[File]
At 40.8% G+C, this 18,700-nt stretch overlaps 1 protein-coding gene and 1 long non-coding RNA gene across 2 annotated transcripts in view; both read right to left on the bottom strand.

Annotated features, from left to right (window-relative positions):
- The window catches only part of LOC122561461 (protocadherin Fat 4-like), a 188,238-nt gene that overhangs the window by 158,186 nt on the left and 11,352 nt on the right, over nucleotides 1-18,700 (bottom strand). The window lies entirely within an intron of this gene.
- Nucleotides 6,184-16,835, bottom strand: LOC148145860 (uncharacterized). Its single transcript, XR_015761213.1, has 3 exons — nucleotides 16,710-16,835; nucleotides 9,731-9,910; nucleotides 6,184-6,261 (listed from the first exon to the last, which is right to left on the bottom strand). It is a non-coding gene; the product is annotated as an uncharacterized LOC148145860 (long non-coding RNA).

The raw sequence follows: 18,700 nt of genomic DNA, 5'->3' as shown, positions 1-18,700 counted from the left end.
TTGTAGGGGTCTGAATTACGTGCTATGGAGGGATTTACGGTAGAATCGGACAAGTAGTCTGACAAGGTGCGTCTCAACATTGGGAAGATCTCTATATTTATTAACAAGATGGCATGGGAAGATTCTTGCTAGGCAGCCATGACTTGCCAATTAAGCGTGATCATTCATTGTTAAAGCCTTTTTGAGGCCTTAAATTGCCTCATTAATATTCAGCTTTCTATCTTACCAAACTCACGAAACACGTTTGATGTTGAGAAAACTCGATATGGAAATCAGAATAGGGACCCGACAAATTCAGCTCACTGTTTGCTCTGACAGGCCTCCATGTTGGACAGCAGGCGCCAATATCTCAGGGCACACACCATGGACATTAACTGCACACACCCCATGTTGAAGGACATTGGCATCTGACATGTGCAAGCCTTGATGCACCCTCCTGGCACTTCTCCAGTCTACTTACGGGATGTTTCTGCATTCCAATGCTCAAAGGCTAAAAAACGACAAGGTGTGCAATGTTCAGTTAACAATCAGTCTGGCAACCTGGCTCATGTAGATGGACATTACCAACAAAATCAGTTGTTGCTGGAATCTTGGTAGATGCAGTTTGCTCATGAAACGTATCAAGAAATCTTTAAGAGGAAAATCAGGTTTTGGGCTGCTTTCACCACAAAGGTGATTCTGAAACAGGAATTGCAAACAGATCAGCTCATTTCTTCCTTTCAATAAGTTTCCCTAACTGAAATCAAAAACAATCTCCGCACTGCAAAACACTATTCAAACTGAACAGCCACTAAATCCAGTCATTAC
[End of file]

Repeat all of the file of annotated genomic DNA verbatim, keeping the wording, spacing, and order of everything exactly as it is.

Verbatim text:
At 40.8% G+C, this 18,700-nt stretch overlaps 1 protein-coding gene and 1 long non-coding RNA gene across 2 annotated transcripts in view; both read right to left on the bottom strand.

Annotated features, from left to right (window-relative positions):
- The window catches only part of LOC122561461 (protocadherin Fat 4-like), a 188,238-nt gene that overhangs the window by 158,186 nt on the left and 11,352 nt on the right, over nucleotides 1-18,700 (bottom strand). The window lies entirely within an intron of this gene.
- Nucleotides 6,184-16,835, bottom strand: LOC148145860 (uncharacterized). Its single transcript, XR_015761213.1, has 3 exons — nucleotides 16,710-16,835; nucleotides 9,731-9,910; nucleotides 6,184-6,261 (listed from the first exon to the last, which is right to left on the bottom strand). It is a non-coding gene; the product is annotated as an uncharacterized LOC148145860 (long non-coding RNA).

The raw sequence follows: 18,700 nt of genomic DNA, 5'->3' as shown, positions 1-18,700 counted from the left end.
TTGTAGGGGTCTGAATTACGTGCTATGGAGGGATTTACGGTAGAATCGGACAAGTAGTCTGACAAGGTGCGTCTCAACATTGGGAAGATCTCTATATTTATTAACAAGATGGCATGGGAAGATTCTTGCTAGGCAGCCATGACTTGCCAATTAAGCGTGATCATTCATTGTTAAAGCCTTTTTGAGGCCTTAAATTGCCTCATTAATATTCAGCTTTCTATCTTACCAAACTCACGAAACACGTTTGATGTTGAGAAAACTCGATATGGAAATCAGAATAGGGACCCGACAAATTCAGCTCACTGTTTGCTCTGACAGGCCTCCATGTTGGACAGCAGGCGCCAATATCTCAGGGCACACACCATGGACATTAACTGCACACACCCCATGTTGAAGGACATTGGCATCTGACATGTGCAAGCCTTGATGCACCCTCCTGGCACTTCTCCAGTCTACTTACGGGATGTTTCTGCATTCCAATGCTCAAAGGCTAAAAAACGACAAGGTGTGCAATGTTCAGTTAACAATCAGTCTGGCAACCTGGCTCATGTAGATGGACATTACCAACAAAATCAGTTGTTGCTGGAATCTTGGTAGATGCAGTTTGCTCATGAAACGTATCAAGAAATCTTTAAGAGGAAAATCAGGTTTTGGGCTGCTTTCACCACAAAGGTGATTCTGAAACAGGAATTGCAAACAGATCAGCTCATTTCTTCCTTTCAATAAGTTTCCCTAACTGAAATCAAAAACAATCTCCGCACTGCAAAACACTATTCAAACTGAACAGCCACTAAATCCAGTCATTAC